Posted on April 24 2018 by Michaela El-Ters
The puzzles in the Zelda series are ingeniously designed and crafted, forcing the players to think of creative solutions while using their powers and abilities available to solve the puzzles. Maybe it’s because of how spoiled I’ve been when solving these puzzles that when I come across “puzzles” in other series like in the Tales games, I roll my eyes and really struggle to get through it. What is it about other series, like Zelda, that elevates the puzzles to being more than just stale busywork that slows down the story? What makes them so fun and keeps fans coming back for more?
The Puzzles are Unique to Each Location
One of the highlights of the puzzles in the Zelda series is that they are designed with the location in mind. Because of this, they have a lot of variety. Ice-themed dungeons often feature sliding puzzles because of its location, and it allows the puzzles to be creative and unique to each area. Other games try this too, like Pokemon with its sliding puzzles, but Zelda always finds a way to take it a step further and design the puzzle around the location as well, rather than the puzzle being a byproduct of where it is located. Perhaps the most unique backdrop for a sequence of puzzles is the Sky Keep from Skyward Sword. The puzzles are designed around manipulating the inner structure of the keep to reveal the Triforce of Courage, making the location unique and memorable to explore.
The Premise May Be Similar, But the Presentation is Not
In the Zelda series, there are times when a similar premise may reappear in a dungeon, but the presentation and themes allow them to stand out. For example, some of my favorite light-based puzzles are present in both Majora’s Mask and Wind Waker, and while the idea of using the light to gain access to a new area is undeniably similar, the presentation and approach to doing so between the two games is very different.
In Majora’s Mask, Link can use the light arrows to flip the dungeon upside down, creating incredibly unique and engaging puzzles based on this idea. In Wind Waker, light plays a similar role in allowing Link to progress through the dungeon, but with the assistance of Medli, they are able to bounce light across several mirrors in a single room in order to eliminate the fog and make their way further into the temple.
While the idea is similar, the execution is very different, and this is what allows the puzzles to be uniquely designed and different from each other despite essentially sharing the same idea. This is especially true of the multiplayer games like Four Swords Adventure and TriForce Heroes, where there may be recurring themes in the design of the puzzle, but the element of multiple players and added gameplay components helps the puzzles feel new and fresh.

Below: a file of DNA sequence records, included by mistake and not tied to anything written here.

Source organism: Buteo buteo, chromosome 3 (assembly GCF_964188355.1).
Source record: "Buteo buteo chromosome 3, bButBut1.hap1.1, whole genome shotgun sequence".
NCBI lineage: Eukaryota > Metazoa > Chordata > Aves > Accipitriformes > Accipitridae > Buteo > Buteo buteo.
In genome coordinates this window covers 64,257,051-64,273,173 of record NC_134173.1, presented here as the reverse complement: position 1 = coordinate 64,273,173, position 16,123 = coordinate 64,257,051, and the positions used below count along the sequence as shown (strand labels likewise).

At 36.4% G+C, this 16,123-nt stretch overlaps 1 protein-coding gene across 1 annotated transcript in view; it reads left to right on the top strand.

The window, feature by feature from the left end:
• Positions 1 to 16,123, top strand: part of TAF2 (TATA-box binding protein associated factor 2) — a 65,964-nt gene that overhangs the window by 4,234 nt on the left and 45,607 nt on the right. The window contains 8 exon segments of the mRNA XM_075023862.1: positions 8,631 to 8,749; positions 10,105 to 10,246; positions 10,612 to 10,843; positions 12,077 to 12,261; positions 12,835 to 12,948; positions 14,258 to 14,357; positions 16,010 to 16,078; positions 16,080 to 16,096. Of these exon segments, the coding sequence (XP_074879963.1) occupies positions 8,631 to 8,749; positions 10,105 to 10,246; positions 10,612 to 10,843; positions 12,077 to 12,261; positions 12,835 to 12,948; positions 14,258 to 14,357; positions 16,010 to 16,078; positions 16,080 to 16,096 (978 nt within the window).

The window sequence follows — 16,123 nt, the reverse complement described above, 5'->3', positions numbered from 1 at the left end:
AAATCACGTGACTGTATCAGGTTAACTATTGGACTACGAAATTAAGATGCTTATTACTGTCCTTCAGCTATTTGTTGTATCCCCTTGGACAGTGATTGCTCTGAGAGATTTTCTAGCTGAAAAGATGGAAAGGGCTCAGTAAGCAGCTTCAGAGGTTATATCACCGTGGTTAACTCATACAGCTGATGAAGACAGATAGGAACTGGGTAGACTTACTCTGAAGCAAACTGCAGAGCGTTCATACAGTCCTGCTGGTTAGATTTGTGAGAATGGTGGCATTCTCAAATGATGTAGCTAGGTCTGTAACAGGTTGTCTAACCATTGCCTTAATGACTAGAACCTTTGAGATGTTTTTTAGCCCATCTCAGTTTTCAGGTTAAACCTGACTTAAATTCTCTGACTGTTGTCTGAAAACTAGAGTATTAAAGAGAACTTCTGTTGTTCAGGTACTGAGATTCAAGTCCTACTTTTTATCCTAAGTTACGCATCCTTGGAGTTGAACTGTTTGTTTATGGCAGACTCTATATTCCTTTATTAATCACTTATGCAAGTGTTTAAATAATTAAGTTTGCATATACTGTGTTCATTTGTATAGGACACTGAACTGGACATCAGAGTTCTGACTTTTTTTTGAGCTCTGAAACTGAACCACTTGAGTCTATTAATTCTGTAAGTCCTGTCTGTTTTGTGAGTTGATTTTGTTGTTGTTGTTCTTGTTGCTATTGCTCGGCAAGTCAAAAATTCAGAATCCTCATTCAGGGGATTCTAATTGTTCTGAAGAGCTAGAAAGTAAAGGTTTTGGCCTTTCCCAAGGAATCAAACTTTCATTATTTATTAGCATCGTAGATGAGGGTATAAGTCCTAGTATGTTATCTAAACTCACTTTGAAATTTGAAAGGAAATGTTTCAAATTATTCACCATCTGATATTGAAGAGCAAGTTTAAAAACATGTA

Perhaps my biggest problem with the Tales games and their puzzles is that they all bleed together because the objective, at their core, remains the same. The puzzles tend to revolve around navigating through an area and involves “turn off the switches to open one path, and then do that again to gain access to the other one,” creating an incredibly redundant experience that requires a lot of backtracking for little reward.
This is where the Zelda series shines. The puzzles never fall into the redundancy of turning switches off and on just to get to the next area. Sometimes, it’s about moving statues on top of a switch in order to open the door, or lighting the torches in time for the door to open. The puzzles serve to bar a player’s progress, but they’re done in such a creative and original way every time that it doesn’t feel old.
The Puzzles are Rewarding
There are some puzzles in the series–primarily in the dungeons–that are designed to prevent a player’s progress to the next area, but they’re also there for another important reason. The puzzles in the Zelda series don’t exist just to be a hindrance, they’re there to reward the player as well. Some puzzles, when solved, lead to a reward whether it’s in the form of a Piece of Heart, lots of Rupees, or other prizes depending on the game. The variety of rewards a player can receive from completing a puzzle is part of what makes the games so fun and encourages players to pursue solving all of the puzzles they encounter.
The Puzzles are Not Exclusive to Dungeons
Perhaps the most important thing about the puzzles in the Zelda series is that they can be found anywhere in Hyrule. From the puzzles found in shrines and numerous sidequests in Breath of the Wild to the puzzles on remote islands in Wind Waker, the puzzles are a constant presence in the Zelda universe. The puzzles have a lot of variety because of where they can appear outside of the confines of a dungeon.
Growing up with the Zelda series has no doubt biased me when it comes to puzzles cropping up in other games, but I’m also happy that the series is responsible for giving me exposure to the creative and genuinely well-crafted qualities of video games. What do you think of the puzzles in the Zelda series, and what are some of your favorites?
Michaela El-Ters is an Original Content Editor at Zelda Dungeon. For more of her love for the Zelda series and the role the puzzles play in the excellent dungeons, check out her blog.